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Tullydonnell principal ‘upset’ at taking SNA off child for another

Urgent meeting this week to discuss SNAs for local children

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Anne- Marie Ford (third from left in back) with other staff members of the early intervention classes. Back: Stephen Breen, Rebecca O’Hare, Anne Marie Ford, Linda McDonnell Front row: Kelly Lynch, Tara Grennan and Jenny Flood.

Anne- Marie Ford (third from left in back) with other staff members of the early intervention classes. Back: Stephen Breen, Rebecca O’Hare, Anne Marie Ford, Linda McDonnell Front row: Kelly Lynch, Tara Grennan and Jenny Flood.

Principal of Tullydonnell NS is upset at having to choose between vulnerable children in allocating SNAs.

Principal of Tullydonnell NS is upset at having to choose between vulnerable children in allocating SNAs.

School principal Anne Marie Ford in Co. Louth who is refusing to choose between vulnerable children for the allocation of SNAs after she says the Department of Education refused to sanction extra resources.

School principal Anne Marie Ford in Co. Louth who is refusing to choose between vulnerable children for the allocation of SNAs after she says the Department of Education refused to sanction extra resources.

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Anne- Marie Ford (third from left in back) with other staff members of the early intervention classes. Back: Stephen Breen, Rebecca O’Hare, Anne Marie Ford, Linda McDonnell Front row: Kelly Lynch, Tara Grennan and Jenny Flood.

droghedaindependent

A local school principal says she feels 'very compromised and upset' after being told to choose which vulnerable children should be provided with SNAs.

Principal of Scoil Naomh Colmcille in Tullydonnell, Togher, Anne Marie Ford is refusing to make the impossible decision to take a Special Needs Assistant (SNA) off one child to give to another because, she says, the Department of Education has refused to allocate more resources to the school.

An urgent meeting will take place in the Monasterboice Inn, outside Drogheda, this Thursday November 18th at 8pm for families who have children with a diagnosis of ASD.

Clinical psychologist Damien Connolly will be present on the night along with parents who will discuss various difficulties surrounding resources and support for their children. Strict Covid -19 protocol will apply. Limited places available. Free tickets may be accessed on Eventbrite.

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Ms Ford is passionate about integrating children with ASD (Autism Spectrum Disorder) as soon as possible into mainstream education to allow them to become independent and realise their potential.

The school currently teaches 24 children who have a diagnosis of ASD, from all over Louth and Meath, in four early intervention classes at the rural facility.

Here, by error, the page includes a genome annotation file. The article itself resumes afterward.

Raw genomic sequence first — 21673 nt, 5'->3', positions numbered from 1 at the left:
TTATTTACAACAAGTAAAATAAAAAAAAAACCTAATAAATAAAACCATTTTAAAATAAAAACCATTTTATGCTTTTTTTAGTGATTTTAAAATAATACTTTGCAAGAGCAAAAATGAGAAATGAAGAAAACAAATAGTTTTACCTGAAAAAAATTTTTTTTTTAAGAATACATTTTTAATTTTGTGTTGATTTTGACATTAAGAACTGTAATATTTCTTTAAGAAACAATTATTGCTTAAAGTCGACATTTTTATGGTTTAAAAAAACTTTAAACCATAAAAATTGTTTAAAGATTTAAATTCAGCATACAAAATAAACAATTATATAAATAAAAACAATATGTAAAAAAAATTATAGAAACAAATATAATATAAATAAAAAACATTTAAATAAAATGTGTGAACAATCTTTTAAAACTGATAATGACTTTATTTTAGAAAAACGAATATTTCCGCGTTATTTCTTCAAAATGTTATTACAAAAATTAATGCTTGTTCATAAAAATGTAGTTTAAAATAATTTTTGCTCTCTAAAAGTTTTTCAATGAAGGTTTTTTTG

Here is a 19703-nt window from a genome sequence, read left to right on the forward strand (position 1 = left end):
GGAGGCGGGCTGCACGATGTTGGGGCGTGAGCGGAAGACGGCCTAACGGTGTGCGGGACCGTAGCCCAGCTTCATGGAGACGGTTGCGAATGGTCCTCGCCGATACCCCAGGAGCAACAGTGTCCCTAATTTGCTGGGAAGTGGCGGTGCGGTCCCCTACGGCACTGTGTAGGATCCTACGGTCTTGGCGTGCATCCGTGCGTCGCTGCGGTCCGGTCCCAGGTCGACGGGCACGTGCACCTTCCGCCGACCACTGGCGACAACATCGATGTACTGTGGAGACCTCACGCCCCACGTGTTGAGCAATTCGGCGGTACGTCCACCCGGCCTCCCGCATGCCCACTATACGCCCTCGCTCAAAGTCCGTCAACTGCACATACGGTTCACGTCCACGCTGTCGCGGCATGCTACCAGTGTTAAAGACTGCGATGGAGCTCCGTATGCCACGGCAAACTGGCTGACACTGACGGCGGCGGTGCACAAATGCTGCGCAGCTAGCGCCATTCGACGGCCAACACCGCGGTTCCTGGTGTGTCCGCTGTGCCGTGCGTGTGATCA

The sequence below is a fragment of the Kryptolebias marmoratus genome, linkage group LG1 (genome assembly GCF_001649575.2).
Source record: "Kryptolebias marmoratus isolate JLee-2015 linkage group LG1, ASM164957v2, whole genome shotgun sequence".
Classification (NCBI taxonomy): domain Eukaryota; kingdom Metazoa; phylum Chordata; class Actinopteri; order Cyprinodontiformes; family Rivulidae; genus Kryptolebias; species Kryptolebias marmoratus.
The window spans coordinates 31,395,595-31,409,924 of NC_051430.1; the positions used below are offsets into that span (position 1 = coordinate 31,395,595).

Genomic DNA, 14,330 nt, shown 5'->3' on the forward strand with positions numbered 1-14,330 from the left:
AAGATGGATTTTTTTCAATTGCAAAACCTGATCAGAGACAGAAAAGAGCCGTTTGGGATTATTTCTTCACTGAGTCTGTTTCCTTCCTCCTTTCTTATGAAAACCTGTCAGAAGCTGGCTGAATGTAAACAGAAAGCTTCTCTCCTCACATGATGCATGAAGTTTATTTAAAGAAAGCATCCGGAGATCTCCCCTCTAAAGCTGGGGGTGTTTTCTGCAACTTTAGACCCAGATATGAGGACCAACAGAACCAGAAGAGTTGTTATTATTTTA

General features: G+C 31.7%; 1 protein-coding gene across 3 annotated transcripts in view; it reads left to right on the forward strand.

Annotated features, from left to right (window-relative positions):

However, the school says that the Department of Education has refused to give the school extra SNAs to facilitate moving children with ASD into mainstream classes and instead, has told Ms Ford to reallocate already scarce resources through 're-prioritisation of those with the greatest needs receiving the greatest support'.

Essentially, it means deciding to take an SNA from a child to give to another.

The extra supports were refused after the enrolment of children with Autism from early intervention, where they had been allocated their own SNAs into the mainstream school, a move which was celebrated by both parents and staff.

"I thought it would have been logical to just continue to support these children through their early years in school in order to sustain their progress but instead, I was asked to make a decision to choose from my most vulnerable pupils to allocate my existing SNAs," said Ms Ford.

"I feel very compromised and upset about being put in this position. Ironically if the children had stayed in an ASD class. they would automatically be allocated an SNA.”

Anne Marie’s goal is to give every student the opportunity to reach their full potential and acknowledges that with the correct intervention every effort should be made to integrate children into their community primary school where they will learn alongside their neighbours and friends.

"This can only be achieved with continued SNA support in the early years with a view to gradually reducing access as the child progresses through the classes to promote independence.’

"This issue will affect many more primary schools besides Tullydonnell."

Mrs. Ford has had a particular interest in the area of ASD having studied the areas of neuroscience and psychology of mental health in London and psychotherapy in Dublin’s Trinity College.

Free tickets for Thursday’s meeting in the Monasterboice Inn at 8pm meeting may be accessed on Eventbrite.


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